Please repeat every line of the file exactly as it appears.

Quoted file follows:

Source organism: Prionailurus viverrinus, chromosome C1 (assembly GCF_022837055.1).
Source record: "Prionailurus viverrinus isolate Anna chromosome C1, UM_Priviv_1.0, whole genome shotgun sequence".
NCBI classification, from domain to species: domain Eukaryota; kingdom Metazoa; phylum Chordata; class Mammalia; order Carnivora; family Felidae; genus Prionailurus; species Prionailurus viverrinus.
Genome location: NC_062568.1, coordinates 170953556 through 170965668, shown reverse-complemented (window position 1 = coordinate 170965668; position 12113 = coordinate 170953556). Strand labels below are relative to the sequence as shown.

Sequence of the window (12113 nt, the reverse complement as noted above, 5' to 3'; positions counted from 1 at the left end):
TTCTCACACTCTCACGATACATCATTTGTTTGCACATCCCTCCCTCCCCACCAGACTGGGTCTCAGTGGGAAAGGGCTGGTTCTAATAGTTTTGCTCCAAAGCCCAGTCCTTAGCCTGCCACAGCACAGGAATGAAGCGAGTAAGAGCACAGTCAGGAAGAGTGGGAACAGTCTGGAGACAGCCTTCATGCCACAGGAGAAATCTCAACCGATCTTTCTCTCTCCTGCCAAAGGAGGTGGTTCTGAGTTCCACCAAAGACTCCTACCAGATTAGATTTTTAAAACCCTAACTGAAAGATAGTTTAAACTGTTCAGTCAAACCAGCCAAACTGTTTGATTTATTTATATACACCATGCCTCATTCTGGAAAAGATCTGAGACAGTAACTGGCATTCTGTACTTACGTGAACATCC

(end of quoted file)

Source organism: Prionailurus viverrinus, chromosome C1 (assembly GCF_022837055.1).
Source record: "Prionailurus viverrinus isolate Anna chromosome C1, UM_Priviv_1.0, whole genome shotgun sequence".
NCBI classification, from domain to species: domain Eukaryota; kingdom Metazoa; phylum Chordata; class Mammalia; order Carnivora; family Felidae; genus Prionailurus; species Prionailurus viverrinus.
Genome location: NC_062568.1, coordinates 170953556 through 170965668, shown reverse-complemented (window position 1 = coordinate 170965668; position 12113 = coordinate 170953556). Strand labels below are relative to the sequence as shown.

Sequence of the window (12113 nt, the reverse complement as noted above, 5' to 3'; positions counted from 1 at the left end):
TTCTCACACTCTCACGATACATCATTTGTTTGCACATCCCTCCCTCCCCACCAGACTGGGTCTCAGTGGGAAAGGGCTGGTTCTAATAGTTTTGCTCCAAAGCCCAGTCCTTAGCCTGCCACAGCACAGGAATGAAGCGAGTAAGAGCACAGTCAGGAAGAGTGGGAACAGTCTGGAGACAGCCTTCATGCCACAGGAGAAATCTCAACCGATCTTTCTCTCTCCTGCCAAAGGAGGTGGTTCTGAGTTCCACCAAAGACTCCTACCAGATTAGATTTTTAAAACCCTAACTGAAAGATAGTTTAAACTGTTCAGTCAAACCAGCCAAACTGTTTGATTTATTTATATACACCATGCCTCATTCTGGAAAAGATCTGAGACAGTAACTGGCATTCTGTACTTACGTGAACATCC